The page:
After silver’s big plunge on Monday, both precious metals have managed to steady the ship, suggesting the move at the start of the week was probably a bear trap.
The US dollar has come back against the Canadian dollar thanks to a 25-basis point rate hike from the Bank of Canada, with its governor saying that interest rates will be kept at its current level while the bank assesses the impact of the cumulative interest rate increases.
But elsewhere, the likes of the pound, euro and yen all remain supported against the US dollar. This is helping to keep buck-denominated metals supported.
Investors are growing confident that more central banks will be pausing their interest rate hikes soon, as more signs emerge than global inflation is slowing – although the outlook remains uncertain and there have been some surprises here and there (and Down Under overnight).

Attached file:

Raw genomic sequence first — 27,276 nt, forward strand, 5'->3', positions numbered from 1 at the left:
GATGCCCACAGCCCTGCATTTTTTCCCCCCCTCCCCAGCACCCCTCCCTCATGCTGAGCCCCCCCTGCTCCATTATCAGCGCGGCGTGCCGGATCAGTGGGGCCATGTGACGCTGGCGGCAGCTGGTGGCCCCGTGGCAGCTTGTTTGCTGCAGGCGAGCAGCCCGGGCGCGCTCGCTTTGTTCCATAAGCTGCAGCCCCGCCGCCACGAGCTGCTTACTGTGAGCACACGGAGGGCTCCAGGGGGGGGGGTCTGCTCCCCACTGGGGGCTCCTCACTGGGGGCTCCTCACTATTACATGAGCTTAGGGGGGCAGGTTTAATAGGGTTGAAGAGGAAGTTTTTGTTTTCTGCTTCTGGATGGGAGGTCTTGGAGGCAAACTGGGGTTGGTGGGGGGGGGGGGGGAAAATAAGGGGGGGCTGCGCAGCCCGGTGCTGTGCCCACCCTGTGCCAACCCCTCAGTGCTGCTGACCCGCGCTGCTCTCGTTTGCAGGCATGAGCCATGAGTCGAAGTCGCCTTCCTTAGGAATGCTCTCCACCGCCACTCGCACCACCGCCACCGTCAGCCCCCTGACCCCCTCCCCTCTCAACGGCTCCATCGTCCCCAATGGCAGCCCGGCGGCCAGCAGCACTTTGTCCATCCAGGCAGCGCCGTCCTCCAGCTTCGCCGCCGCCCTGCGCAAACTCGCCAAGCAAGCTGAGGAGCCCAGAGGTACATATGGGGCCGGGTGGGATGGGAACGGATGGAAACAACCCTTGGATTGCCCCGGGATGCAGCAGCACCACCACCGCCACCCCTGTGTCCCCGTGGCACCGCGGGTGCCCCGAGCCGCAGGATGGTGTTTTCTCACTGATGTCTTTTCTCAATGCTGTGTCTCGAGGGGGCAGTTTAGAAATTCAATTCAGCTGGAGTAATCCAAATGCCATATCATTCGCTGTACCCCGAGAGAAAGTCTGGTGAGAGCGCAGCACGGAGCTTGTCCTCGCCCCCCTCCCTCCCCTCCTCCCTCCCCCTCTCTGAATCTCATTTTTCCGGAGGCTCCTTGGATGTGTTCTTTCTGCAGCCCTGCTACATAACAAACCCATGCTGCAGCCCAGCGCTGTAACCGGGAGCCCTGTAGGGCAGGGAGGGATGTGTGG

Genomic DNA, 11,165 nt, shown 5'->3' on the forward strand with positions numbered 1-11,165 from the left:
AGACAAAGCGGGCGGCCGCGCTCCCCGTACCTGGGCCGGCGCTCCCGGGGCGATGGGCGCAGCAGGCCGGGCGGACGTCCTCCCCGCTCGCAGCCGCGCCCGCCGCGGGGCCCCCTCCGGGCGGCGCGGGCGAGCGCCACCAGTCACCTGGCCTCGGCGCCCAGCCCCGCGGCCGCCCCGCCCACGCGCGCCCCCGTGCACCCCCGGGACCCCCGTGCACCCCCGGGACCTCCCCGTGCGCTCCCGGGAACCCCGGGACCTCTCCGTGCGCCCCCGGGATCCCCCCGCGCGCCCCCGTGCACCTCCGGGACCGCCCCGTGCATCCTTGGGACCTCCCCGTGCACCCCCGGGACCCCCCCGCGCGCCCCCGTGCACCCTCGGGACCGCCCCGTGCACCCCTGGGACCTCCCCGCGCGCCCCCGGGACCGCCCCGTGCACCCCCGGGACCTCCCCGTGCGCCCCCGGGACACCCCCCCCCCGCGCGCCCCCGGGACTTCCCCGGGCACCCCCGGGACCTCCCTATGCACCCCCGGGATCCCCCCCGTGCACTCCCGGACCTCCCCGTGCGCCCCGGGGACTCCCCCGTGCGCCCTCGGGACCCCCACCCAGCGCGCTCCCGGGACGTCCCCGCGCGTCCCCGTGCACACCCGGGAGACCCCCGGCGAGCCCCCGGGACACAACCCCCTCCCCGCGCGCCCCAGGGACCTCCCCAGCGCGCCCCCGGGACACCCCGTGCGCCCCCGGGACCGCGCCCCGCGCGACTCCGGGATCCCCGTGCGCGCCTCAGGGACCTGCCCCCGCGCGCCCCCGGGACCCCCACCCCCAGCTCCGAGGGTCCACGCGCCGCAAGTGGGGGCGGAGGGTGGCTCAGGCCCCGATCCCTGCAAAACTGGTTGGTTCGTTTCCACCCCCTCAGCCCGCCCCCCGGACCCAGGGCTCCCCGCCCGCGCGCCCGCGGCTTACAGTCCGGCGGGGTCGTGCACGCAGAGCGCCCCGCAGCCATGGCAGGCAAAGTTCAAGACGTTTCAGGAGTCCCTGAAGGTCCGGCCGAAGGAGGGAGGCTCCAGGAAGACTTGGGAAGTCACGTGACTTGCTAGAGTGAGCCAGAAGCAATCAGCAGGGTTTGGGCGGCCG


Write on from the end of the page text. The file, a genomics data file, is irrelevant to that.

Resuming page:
So, gold remains supported on the view that the days of rate hikes are numbered, but given the impressive gains over past two and a half months, some would argue that much of the positive news is now priced in.
However, the trend remains bullish and until we see a key reversal pattern in the gold or silver charts, fading the dips continues to remain the dominant strategy.
Gold has found support around $1920, a level which had served as resistance in the past. For as long as it doesn’t break the structure of higher lows and higher highs, the path of least resistance remains to the upside and a run towards $2,000 cannot be ruled out as a result.
The most recent low comes in at $1896. In the short-term, this will be the line in the sand.